This month marks one year since our Local Advisory Committees (LACs) were established. This is an exciting milestone for our committees and local Fire and Emergency teams.

The first seven LACs were set up in June 2020 to strengthen our connection with the communities that we serve every day.

Since then, they’ve been focused on building community connections and providing advice that will inform our planning and help us to better support communities to reduce risk, prepare for and respond to emergencies, and recover quickly when they happen.

See what our people say about why we set up LACs.

“It’s been great to see our committees so vested in learning how we work at Fire and Emergency, and what this looks like for them in their own unique communities,” says National Manager, LACs Lucy Chamberlain.

“That foundational knowledge has helped committee members to make meaningful connections with the people and organisations in their communities and we are starting to see the benefits at a local level.

“On the West Coast for example, committee members have been engaging with hapū to strengthen our relationship with iwi. In Northland committee members have been engaging with small isolated communities in the Far North to help us better understand how we can support these communities to reduce risk and be prepared for, respond to and recover well from emergencies.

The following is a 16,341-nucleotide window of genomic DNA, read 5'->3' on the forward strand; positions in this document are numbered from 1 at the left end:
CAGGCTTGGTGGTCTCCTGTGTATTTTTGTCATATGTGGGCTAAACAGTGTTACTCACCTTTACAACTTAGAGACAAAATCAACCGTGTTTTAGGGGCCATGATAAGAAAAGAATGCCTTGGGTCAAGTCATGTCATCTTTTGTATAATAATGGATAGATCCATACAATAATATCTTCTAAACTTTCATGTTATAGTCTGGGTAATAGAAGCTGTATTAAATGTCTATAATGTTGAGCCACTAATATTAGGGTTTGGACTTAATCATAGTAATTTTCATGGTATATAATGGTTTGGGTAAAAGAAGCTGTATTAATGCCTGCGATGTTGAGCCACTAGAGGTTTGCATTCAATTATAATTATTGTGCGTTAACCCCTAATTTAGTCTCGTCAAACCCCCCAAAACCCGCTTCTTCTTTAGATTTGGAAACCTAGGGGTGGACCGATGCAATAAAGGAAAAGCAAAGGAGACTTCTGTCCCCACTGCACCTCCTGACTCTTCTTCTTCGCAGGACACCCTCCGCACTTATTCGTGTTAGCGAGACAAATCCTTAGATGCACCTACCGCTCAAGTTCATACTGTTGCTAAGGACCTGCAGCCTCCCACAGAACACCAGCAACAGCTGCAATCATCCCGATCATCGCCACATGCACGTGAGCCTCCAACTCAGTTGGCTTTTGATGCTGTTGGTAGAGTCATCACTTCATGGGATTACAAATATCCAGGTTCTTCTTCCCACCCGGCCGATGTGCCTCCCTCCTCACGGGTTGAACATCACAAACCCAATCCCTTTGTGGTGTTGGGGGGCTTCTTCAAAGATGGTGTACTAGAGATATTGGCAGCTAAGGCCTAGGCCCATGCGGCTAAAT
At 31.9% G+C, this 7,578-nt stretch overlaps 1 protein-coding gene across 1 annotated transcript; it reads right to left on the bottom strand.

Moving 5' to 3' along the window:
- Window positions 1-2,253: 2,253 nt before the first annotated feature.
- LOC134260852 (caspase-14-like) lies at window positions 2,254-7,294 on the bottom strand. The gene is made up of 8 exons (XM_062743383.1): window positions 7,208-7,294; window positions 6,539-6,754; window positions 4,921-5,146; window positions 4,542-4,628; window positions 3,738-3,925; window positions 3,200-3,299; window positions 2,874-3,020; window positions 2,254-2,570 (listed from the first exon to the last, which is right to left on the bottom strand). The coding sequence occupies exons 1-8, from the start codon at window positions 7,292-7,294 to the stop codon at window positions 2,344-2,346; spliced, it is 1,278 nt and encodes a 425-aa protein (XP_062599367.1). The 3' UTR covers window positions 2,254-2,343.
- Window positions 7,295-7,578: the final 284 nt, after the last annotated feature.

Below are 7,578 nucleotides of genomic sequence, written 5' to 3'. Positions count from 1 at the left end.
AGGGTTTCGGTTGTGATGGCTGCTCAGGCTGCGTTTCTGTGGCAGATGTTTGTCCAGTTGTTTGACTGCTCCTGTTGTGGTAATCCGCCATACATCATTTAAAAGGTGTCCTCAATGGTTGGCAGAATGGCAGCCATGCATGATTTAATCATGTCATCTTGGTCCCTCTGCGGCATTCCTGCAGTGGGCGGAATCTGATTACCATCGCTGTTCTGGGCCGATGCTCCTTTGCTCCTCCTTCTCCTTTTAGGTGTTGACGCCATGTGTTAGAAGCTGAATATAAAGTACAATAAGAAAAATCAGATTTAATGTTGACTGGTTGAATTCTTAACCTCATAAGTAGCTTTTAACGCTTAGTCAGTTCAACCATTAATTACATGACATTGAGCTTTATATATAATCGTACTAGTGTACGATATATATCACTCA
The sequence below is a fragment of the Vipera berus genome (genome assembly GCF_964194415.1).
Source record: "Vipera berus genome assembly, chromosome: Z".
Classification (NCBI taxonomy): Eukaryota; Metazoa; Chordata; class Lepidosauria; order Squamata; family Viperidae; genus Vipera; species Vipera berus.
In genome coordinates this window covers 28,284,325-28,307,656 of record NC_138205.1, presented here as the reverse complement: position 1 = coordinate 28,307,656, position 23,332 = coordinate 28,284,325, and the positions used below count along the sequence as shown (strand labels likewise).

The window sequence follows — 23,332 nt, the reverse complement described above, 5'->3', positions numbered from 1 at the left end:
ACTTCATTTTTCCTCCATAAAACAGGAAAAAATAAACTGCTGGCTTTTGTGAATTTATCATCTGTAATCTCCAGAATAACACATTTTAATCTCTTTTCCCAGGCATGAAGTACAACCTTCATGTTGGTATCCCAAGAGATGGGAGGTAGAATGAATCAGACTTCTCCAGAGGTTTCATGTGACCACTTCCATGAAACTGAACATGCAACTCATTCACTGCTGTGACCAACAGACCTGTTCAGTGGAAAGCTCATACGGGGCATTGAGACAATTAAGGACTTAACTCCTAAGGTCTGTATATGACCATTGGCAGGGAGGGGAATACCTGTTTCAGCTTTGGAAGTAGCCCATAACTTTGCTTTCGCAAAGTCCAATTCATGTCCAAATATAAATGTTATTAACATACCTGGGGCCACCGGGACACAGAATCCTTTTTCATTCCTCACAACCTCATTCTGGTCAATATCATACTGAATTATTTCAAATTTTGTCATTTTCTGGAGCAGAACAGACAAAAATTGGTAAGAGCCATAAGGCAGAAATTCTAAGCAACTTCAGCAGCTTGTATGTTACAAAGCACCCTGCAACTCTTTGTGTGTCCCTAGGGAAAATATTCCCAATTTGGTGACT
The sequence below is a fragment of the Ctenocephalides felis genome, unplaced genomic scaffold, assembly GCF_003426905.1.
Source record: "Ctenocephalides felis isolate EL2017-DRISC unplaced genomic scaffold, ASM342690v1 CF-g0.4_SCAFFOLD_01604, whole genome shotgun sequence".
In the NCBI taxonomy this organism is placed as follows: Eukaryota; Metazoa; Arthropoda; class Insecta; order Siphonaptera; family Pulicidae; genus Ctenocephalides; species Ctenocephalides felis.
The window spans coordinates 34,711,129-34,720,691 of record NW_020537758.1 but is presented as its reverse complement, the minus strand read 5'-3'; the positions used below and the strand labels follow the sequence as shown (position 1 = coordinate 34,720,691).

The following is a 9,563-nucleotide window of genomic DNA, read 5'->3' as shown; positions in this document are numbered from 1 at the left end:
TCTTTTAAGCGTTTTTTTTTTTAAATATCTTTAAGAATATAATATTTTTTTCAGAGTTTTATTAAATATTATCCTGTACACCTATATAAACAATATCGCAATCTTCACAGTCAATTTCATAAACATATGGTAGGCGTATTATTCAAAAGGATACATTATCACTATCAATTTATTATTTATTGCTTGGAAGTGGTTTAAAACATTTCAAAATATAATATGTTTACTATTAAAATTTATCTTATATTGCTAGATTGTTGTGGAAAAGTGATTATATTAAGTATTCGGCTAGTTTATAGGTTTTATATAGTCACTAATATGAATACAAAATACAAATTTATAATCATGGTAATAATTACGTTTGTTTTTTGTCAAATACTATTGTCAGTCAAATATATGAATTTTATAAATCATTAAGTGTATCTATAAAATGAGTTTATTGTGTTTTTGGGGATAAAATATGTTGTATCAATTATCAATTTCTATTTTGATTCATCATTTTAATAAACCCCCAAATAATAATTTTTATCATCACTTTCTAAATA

“Committee members have supported district initiatives like the Home Safety Fire Visit project on the Chatham Islands and the marae preparedness programme in Tairāwhiti. Utilising LACs to help promote Fire and Emergency initiatives has been an effective way to deliver information to communities,” says Lucy.

Over the next quarter, committees will continue to focus on engaging with key stakeholders to understand their local risks, issues and opportunities to ensure we understand and respond to these needs and help get our planning right at a local and national level

You can read more about the LACs, and their members here.(external link)(external link)

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